The burn pots are stainless, this is the only durable way to go. Use DeWalt or equivalent drill bit that is capable of drilling stainless. The point angle of the drill bit really matters. A Rigid brand cryo cobalt bit did NOTHING. It literally melted trying to drill the thin stainless. DeWalt titanium went through like drilling butter. It was a night and day difference. Will give part number of drill bit later. It's common at any Home Depot.

Step 2: Main Lid Cut

Picture of Main Lid Cut

Measure or find something that will give you the EXACT size of the 6 quart pot. Cut this size hole in the 12 quart stock pot lid. Take your time and get this PERFECT. It is the most critical part of the project. This gap must be almost airtight. If you cut perfect, the screws bolting the pots together will make sealing unnecessary. You want the stainless pot lip to sit perfectly flush on the stock pot lid.

I had some Dremel trouble and my fit was not exact. Don't freak out, it can be fixed by a little stove cement or high temp sealant. The stove will still work in any case. You may get a little air leakage and see some gas ignite in the wrong spot. This will not harm anything.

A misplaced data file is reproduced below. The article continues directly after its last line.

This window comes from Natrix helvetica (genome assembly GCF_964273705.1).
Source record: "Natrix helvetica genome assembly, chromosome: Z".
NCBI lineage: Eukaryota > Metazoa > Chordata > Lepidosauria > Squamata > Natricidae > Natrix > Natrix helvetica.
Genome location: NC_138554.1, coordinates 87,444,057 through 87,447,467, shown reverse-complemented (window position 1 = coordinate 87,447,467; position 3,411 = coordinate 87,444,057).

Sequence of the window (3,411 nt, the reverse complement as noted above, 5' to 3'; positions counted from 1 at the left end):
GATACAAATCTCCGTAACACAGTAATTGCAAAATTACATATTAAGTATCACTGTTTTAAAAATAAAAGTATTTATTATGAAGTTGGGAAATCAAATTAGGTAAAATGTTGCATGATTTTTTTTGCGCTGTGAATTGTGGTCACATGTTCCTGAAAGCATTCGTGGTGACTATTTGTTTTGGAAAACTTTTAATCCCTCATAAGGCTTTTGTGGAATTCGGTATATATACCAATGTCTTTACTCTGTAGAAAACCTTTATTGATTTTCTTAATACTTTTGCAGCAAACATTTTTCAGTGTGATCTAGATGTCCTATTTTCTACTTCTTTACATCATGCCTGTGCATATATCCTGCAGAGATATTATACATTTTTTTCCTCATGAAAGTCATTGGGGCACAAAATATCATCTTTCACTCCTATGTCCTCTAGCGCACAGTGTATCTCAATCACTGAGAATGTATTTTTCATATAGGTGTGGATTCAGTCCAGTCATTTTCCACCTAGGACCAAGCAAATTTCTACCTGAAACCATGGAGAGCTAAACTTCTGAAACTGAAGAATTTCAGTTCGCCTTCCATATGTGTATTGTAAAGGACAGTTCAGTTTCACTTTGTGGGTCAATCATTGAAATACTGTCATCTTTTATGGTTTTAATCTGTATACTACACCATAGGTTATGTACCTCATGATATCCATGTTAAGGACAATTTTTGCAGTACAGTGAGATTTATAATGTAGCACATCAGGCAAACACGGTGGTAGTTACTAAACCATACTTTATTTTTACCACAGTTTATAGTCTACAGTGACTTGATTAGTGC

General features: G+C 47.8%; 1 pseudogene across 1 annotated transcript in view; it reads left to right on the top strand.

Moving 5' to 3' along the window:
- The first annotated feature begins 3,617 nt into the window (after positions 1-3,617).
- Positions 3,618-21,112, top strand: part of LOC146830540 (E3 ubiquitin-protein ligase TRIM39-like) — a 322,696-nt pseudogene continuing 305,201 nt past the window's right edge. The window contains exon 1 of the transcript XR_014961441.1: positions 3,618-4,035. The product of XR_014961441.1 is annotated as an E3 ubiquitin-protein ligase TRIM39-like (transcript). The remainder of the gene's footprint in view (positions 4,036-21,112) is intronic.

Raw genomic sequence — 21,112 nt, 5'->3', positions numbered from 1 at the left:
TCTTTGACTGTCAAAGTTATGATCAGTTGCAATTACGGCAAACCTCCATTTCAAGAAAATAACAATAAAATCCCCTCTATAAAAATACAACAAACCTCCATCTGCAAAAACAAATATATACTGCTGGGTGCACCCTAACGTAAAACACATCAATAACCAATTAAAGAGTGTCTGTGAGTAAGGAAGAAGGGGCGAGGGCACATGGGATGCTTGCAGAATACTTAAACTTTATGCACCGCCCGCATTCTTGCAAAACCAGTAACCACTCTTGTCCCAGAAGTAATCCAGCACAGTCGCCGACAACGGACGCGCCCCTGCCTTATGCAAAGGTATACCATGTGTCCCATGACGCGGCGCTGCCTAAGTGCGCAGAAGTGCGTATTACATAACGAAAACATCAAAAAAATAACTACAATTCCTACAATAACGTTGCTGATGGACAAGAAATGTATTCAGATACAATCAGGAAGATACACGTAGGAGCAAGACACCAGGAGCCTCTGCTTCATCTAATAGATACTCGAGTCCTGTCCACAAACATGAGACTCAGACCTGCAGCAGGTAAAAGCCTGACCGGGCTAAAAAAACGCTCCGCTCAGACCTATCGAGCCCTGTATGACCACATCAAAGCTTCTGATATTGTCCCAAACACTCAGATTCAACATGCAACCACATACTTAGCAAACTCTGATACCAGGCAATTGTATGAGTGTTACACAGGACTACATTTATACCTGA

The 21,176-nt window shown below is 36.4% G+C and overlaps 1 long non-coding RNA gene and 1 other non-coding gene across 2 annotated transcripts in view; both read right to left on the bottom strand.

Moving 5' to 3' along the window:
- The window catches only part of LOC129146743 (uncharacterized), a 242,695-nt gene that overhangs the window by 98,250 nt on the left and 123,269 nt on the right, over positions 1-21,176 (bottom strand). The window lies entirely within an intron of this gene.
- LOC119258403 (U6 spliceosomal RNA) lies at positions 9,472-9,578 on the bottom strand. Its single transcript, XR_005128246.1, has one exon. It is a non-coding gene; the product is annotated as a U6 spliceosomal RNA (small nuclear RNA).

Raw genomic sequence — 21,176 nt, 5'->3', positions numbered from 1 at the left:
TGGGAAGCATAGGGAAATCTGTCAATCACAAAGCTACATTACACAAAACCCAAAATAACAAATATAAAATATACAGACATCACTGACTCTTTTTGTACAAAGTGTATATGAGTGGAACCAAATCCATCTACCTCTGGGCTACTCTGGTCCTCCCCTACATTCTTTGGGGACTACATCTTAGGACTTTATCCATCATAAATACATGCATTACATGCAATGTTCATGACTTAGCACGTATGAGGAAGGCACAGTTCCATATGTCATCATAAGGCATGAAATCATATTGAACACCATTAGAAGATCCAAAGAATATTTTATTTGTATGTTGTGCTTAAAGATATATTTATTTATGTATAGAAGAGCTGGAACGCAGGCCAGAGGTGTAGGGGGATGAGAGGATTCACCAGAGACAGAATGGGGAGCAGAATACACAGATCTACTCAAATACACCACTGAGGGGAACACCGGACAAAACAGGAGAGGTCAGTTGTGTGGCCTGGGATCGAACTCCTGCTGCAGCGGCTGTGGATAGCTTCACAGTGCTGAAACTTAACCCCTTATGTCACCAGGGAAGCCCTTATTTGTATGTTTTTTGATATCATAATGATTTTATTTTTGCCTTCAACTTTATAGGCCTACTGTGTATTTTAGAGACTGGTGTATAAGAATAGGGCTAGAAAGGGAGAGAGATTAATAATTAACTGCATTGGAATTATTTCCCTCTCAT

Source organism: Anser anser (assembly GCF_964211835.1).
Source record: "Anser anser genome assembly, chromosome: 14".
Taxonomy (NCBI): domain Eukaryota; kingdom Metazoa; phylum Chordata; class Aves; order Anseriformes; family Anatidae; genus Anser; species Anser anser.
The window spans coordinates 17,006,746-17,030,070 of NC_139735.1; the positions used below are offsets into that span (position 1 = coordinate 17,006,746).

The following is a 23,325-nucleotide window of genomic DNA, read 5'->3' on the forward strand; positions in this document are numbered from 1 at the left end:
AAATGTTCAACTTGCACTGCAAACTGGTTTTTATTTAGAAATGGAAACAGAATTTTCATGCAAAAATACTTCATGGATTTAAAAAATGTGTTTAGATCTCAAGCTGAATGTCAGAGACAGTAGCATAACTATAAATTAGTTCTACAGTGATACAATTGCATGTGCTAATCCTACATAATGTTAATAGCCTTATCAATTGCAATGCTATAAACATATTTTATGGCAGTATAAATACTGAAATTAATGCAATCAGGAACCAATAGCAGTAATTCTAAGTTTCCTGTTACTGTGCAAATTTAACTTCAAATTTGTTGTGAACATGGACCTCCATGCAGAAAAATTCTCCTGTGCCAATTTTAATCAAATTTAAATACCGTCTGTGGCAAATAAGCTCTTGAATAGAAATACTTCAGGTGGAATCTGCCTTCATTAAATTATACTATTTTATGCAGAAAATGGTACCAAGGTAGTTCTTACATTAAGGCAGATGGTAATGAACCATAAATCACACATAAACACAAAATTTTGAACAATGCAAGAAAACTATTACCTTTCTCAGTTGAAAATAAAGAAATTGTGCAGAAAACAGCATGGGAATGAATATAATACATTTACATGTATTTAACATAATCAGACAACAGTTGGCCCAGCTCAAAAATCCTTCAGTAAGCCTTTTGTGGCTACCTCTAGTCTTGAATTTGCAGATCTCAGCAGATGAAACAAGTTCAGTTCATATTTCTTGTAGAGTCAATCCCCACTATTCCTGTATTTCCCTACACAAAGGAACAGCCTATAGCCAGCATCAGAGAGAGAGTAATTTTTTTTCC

Just go slow and make it PERFECT. It CAN be done and you will have great results.

Step 3: Fan Hole Cut

Picture of Fan Hole Cut

Mark the side of the 12 quart stock pot. Cut opening for your fan/blower near bottom. Get it as close as possible to the bottom. Heat from the burn will eventually migrate down. A cheap fan might melt from the 100 deg. temp. A small short duct made from a steel building stud or sheet metal cut and bent into box is helpful.

This part is up to you the builder. There are many ways to do it depending on your fan/blower.

Step 4: Air Cowling Cut